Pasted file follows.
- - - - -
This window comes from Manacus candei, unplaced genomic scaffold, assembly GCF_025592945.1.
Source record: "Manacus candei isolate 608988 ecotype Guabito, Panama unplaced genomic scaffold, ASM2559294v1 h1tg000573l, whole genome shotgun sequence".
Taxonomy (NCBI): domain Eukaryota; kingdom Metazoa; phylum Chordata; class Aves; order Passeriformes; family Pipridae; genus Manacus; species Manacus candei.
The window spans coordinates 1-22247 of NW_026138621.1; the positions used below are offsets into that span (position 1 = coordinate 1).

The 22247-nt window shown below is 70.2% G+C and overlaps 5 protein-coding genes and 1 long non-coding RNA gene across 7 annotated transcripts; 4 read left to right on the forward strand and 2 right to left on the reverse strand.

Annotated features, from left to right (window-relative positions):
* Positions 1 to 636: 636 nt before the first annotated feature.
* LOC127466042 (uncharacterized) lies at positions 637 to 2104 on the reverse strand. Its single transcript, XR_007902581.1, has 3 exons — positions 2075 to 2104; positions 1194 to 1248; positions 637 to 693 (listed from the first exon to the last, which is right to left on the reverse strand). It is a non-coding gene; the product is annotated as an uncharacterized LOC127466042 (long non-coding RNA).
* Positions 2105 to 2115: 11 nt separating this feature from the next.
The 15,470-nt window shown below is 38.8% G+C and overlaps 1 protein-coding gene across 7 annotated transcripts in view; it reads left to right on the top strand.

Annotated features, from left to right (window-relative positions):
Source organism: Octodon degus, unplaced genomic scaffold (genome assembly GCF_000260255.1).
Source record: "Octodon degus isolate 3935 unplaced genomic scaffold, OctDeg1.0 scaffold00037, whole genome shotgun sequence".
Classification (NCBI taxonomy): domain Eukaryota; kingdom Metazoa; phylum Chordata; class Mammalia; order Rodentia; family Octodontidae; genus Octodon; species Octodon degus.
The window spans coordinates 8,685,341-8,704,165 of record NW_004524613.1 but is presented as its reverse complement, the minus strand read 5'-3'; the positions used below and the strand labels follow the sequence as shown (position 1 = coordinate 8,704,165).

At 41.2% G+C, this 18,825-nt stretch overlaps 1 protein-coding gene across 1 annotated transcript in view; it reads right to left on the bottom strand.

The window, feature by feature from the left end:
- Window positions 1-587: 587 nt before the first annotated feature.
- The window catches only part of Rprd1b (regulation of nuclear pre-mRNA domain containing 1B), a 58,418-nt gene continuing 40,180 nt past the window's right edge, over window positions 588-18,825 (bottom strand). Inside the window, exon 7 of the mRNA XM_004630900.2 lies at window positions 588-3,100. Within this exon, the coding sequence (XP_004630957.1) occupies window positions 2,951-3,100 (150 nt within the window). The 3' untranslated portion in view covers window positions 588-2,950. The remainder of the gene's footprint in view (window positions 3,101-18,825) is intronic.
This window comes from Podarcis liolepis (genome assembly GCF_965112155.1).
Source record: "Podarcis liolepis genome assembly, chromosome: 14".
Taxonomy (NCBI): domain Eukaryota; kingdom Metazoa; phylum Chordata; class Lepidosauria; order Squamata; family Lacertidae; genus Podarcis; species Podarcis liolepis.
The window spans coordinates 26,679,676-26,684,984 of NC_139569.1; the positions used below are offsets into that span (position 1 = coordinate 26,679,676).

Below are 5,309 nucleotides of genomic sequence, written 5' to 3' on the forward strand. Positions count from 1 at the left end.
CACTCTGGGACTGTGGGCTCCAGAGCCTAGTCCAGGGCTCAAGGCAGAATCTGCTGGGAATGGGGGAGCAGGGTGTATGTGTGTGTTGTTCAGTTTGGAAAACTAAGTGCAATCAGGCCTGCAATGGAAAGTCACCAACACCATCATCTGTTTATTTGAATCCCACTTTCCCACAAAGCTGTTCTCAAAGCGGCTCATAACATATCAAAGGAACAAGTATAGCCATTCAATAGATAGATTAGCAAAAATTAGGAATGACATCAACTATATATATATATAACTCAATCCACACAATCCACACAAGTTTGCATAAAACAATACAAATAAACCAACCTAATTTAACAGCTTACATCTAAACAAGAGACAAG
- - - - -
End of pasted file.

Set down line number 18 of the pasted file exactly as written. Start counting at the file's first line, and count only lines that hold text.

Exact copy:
- Window positions 1-587: 587 nt before the first annotated feature.